GRC hosts “Gender in the Workplace” panel
Selena Ponio | Tuesday, November 3, 2015
Senior Kelly McGee stated the obvious: Notre Dame students are dedicated to their professional futures. However, these futures could already be influenced by an uncontrollable factor — gender.
The Gender Relations Center (GRC) hosted a dinner and conversation Tuesday night to discuss the relevance of gender in the workplace. Eric Love, director of staff diversity and inclusion in the Office of Human Resources, began the conversation by talking about the slow progression of gender equality in the workplace.
“Unfortunately, our society’s not moved far enough along yet … to make external changes outside of individuals,” Love said. “It takes a lot of patience, it takes a tough, thick skin sometimes to transform a whole environment. … I think the end goal is to create a better environment that’s conducive to everybody to do their best work in the workplace.”
Love talked about the importance of diversity in order for creativity and innovation to take place. He talked about his own experience being bi-racial, and how growing up, he was told he would have to work twice as hard to achieve half the credit of his white counterparts.
“That’s almost the same for transgender [people] and women in sciences. It’s not fair, it’s an unfair burden, but I think we’re making some movement in some areas,” Love said.
Victoria Goodrich, director of the first-year engineering program and advisor to the Society of Women Engineers club, talked about the lack of women in science, technology, engineering and math (STEM) majors.
“Within the College of Engineering there are about 30 percent women, which is actually double the national average. But if you go into actual engineering companies it’s about 11 percent women,” Goodrich said. “I never had a woman STEM professor as a student until I went into graduate school.”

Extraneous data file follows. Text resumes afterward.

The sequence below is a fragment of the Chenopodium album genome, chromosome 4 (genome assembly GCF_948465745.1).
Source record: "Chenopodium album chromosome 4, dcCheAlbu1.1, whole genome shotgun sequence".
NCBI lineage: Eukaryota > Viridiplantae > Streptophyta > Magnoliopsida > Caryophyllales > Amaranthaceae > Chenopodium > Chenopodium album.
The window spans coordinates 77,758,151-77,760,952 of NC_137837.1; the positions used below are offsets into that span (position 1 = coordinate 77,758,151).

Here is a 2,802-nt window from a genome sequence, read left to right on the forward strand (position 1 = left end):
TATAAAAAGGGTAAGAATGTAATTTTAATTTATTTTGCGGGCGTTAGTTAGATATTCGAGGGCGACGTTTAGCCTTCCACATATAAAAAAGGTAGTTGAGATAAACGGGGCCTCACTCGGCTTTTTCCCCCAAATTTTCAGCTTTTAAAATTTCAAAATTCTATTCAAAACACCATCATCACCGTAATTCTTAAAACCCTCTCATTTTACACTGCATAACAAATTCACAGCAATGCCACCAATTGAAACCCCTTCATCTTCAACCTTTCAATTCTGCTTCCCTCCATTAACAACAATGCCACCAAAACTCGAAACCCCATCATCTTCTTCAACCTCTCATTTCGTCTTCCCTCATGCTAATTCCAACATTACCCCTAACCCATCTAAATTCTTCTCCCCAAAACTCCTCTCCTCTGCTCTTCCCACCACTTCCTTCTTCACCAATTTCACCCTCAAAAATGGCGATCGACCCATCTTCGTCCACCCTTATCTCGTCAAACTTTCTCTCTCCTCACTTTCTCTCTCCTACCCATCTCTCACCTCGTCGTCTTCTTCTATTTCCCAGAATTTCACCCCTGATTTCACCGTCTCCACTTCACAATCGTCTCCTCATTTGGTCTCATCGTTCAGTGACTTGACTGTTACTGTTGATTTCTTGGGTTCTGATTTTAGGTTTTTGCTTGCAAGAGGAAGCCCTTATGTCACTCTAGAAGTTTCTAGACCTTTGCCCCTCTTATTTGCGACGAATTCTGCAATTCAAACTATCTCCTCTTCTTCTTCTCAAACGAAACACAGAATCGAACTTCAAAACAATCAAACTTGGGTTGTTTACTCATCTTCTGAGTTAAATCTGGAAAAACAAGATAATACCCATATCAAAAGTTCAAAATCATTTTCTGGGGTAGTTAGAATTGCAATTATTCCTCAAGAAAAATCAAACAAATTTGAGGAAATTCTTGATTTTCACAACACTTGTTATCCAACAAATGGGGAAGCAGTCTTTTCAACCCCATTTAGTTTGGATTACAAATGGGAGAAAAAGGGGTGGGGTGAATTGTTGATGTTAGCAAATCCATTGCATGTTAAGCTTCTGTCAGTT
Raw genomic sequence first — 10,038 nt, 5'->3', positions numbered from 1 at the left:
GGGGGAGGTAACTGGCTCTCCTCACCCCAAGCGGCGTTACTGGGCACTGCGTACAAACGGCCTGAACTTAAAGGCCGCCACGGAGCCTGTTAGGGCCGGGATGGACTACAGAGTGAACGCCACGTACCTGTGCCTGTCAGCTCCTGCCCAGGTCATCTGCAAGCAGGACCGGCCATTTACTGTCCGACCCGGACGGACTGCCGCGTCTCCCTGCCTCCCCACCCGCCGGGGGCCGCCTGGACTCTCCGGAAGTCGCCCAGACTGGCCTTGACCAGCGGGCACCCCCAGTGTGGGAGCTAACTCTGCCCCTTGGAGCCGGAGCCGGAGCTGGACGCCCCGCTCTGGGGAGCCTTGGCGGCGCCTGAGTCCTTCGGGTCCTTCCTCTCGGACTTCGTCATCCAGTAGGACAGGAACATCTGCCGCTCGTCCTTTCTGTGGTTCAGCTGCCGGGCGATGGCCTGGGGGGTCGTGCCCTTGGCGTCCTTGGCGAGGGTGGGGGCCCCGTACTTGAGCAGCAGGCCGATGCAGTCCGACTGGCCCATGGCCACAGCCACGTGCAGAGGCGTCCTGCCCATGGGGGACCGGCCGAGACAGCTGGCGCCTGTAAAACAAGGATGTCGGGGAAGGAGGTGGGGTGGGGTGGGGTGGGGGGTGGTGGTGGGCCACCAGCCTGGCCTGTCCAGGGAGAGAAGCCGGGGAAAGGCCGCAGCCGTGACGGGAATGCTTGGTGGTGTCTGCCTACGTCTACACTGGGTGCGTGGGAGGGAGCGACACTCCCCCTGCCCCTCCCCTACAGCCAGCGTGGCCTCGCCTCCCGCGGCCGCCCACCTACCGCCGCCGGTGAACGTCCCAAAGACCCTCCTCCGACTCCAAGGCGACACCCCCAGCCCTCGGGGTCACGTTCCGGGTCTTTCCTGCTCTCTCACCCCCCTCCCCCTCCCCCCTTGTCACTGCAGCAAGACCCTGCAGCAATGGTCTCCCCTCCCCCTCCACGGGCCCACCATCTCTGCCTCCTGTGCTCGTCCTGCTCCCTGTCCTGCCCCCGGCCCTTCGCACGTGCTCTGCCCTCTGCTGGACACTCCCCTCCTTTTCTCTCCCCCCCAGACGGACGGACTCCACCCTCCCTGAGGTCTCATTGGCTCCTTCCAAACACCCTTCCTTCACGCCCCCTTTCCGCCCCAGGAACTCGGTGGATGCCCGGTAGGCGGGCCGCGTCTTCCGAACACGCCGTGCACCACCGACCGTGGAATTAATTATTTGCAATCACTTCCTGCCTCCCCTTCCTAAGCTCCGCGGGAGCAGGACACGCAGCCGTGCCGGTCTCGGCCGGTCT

Maternity leave was another topic brought into the conversation. Kevin J. Burke, assistant professor at the department of language and literacy education at the University of Georgia, said the United States is one of the few developed countries that does not mandate paid maternity leave, and even when maternity leave was offered, in many cases the expectation women would not to take it.
“When I had my daughter, my friends told me they would understand because it happens all the time,” Goodrich said. “But I was actually only the second person who was in that engineering department that had a child … so they actually never had this problem. That was just something I had to know and I had to know how to negotiate that.”
Burke said that one of the ways to drive change is through policy and voting. He said change takes smart young people who are committed and willing to do the hard work to make history.
“History also matters,” he said. “The fact that education is predominantly women has a lot to do with the fact that we’ve been paying women a lot less money and there wasn’t a lot of money in the profession. Some of this is about figuring out the history.”